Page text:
Being Beautiful: Conversation With Toluwalope Molake, The Nigerian Artist Awakening African Pride And Identity With Hair by Adeola Gbalajobi

It is seven on a breezy Tuesday evening in Newcastle. The weather has been erratic all day. It would drizzle for a while and then give to a clear sky with a shy, lazy sun. I launch Zoom on my laptop. At the other end is Toluwalope Adebisi Molake on hazel brown, cowries adorned dreadlocks. She is inside her studio at Birmingham City University. Behind her are her artworks. Some hang on the off-white wall of the studio, while others are carefully placed at the corners of the studio.

While some artists make art for the sake of art itself, satisfied with the aesthetic and beatific connotation of what they have created, some seek to make a statement with theirs. In itself, any piece of art is aesthetic, but there could be a didactic function to it. It may be political; it may be a form of protest, or as it is with Toluwalope, a form of confrontation.

When I first came across Toluwalope’s artwork, which she named Imade, I suspected that there could be more to it than met the eyes. And so, my curiosity drove me to the artist herself.

“Can I get to know you?” I ask, after the formality of asking about her day and the erratic British weather.


“First, I’m a visual artist. I enjoy making things with my hands. I’m not just a conventional artist who just paints and draws. I make a lot of crafts. I do a lot of mosaics.” She pauses and adjusts in her seat before continuing. “I love intricate arts—arts that have to do with putting little bits together to form something big.”

Toluwalope is a versatile artist who works with different mediums—beads, fabrics, woods, plastic… anything she can lay her hands on. This is the reason she described herself as unconventional.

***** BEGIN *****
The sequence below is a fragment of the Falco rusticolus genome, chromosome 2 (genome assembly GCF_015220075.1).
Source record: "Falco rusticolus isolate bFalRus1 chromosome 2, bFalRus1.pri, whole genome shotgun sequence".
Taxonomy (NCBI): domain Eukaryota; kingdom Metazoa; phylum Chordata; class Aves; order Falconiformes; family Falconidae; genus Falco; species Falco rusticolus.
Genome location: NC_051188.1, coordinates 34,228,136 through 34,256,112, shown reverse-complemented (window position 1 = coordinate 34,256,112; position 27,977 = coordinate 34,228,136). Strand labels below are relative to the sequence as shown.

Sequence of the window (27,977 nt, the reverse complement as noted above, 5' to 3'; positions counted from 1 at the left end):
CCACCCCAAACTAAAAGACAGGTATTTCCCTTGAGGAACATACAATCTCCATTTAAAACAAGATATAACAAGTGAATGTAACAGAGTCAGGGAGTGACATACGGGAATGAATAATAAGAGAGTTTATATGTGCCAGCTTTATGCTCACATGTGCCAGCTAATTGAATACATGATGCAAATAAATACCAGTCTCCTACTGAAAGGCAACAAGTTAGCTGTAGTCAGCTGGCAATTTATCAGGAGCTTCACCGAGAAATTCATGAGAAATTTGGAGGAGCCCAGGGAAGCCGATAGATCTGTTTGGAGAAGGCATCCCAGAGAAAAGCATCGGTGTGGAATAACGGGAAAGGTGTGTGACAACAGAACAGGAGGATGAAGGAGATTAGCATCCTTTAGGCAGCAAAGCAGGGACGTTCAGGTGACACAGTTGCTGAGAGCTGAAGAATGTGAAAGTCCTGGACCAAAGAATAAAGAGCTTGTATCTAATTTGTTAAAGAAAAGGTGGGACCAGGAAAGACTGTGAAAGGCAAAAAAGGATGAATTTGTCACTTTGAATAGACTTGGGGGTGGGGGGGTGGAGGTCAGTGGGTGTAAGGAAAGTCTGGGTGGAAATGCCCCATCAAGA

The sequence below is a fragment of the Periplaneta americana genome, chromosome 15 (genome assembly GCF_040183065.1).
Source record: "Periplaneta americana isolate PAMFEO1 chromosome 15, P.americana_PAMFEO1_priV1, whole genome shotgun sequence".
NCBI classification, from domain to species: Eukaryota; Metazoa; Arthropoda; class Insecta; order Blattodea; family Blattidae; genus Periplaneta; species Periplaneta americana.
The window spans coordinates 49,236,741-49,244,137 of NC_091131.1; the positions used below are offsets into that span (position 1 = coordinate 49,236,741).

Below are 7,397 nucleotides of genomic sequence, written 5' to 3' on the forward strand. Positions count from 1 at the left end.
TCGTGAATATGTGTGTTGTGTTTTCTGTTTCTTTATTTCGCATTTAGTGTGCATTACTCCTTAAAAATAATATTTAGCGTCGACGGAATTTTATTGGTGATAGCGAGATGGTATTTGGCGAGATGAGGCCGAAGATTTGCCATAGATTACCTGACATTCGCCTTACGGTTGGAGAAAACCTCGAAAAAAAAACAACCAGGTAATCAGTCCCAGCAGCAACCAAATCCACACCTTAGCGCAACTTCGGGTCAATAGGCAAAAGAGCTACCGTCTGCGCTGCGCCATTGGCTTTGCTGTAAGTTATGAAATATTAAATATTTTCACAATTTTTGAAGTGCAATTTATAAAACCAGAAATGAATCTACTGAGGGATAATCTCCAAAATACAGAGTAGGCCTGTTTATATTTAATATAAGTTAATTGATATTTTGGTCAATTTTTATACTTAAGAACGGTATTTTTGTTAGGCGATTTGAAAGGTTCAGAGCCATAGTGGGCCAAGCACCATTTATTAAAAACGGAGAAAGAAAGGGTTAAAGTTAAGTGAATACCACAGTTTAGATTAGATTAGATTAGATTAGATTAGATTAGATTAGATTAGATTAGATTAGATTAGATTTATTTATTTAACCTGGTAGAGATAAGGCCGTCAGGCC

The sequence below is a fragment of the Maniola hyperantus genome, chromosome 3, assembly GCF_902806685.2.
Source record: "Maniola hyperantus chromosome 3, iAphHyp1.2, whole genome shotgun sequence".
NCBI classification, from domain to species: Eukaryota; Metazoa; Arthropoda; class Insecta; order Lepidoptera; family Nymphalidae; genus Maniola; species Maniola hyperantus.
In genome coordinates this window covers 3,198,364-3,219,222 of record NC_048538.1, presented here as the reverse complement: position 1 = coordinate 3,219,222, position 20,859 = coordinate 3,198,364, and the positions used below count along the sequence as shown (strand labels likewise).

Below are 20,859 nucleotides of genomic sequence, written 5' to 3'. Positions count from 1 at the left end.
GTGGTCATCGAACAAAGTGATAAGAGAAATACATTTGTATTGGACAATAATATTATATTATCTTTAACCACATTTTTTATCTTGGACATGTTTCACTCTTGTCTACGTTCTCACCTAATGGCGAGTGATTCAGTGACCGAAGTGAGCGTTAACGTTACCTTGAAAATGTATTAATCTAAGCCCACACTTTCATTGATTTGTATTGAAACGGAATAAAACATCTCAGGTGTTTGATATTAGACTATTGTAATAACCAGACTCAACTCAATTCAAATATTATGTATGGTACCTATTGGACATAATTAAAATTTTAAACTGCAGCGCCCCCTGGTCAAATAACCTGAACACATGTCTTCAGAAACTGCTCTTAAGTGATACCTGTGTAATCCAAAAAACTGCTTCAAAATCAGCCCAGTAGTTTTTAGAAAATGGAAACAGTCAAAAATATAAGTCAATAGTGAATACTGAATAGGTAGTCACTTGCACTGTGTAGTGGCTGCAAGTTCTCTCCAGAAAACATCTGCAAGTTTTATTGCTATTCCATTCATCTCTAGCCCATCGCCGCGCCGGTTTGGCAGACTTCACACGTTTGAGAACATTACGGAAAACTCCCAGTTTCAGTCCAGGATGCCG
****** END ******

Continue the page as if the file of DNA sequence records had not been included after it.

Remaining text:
Also, a hair stylist, Toluwalope believes that her art and her passion for hair are connected. She would tell me more about this later.

A born artist, she had her first exhibition at the age of eight, organised by her father, who was the first fanatic of her work. The audiences were family and friends. The exhibitions were her dolls — which she had styled with different clothing — and the cartoons she drew in her books.

“That exhibition was not documented, but it really boosted my self-esteem.” As she speaks, I catch a glint of nostalgia in her eyes. She is smiling as she recalls being surrounded by her family and friends of her parents appreciating her artworks.

Being the only artistic one in her family, her creativity was met with support by her parents. But she would meet her first tutor and another believer in her art in her secondary school’s Fine Arts teacher, Mr Eneje Louis.

“That man believed in me,” she says, talking about the Fine Arts teacher. “He would take me on extra classes because he saw that I was talented, and I showed more interest than my classmates. And whenever he has a personal project, he would bring me on to work with him.”

She would go on to the University of Lagos to study Fine Arts, which showed her passion for the craft. In Nigeria, most students studying the course do so because the school decided for them, having scored below the requirement for their course of choice.

Back home in Nigeria, she did a lot of mosaic arts, which earned her some recognition and interviews. However, she wanted something beyond the conventional. She wanted something extra. And so, on being admitted to BCU for her MFA, she drew from her passion for hair making; her love for arts and her research into how colonialism has affected us as Africans to create something different. Hair became her major medium. She merges it with other materials that remind her of African heritage — fabrics, cowries, and symbols like Nsibidi (a system of symbols or proto-writing developed in what is now the far South of Nigeria). Toluwalope gives her artworks Yoruba names, connecting them to her roots.

She began to crown her artworks with different hairstyles of African origin to make statements—a call for people to embrace the kinky texture of their African hair.

“Hair is a symbol,” she says, talking about why she began to merge hair with artworks. “Hair tells the story of a culture, of a people. Looking at a person’s hair, you can tell where they come from, their ethnicity and ancestral lineage. As a hair stylist, I have come across over two hundred African women. I have also interviewed Nigerians here in the UK. Every one of them, at some point in their life, has altered the texture of their hair using chemicals. Many do not even get to have a choice when it comes to adding chemicals to their hair. It is just a practice they were socialized into from a very young age. When I asked some why they add chemicals to soften their hair texture, they said it was because they were made to believe that the kinky texture was not neat and desirable.”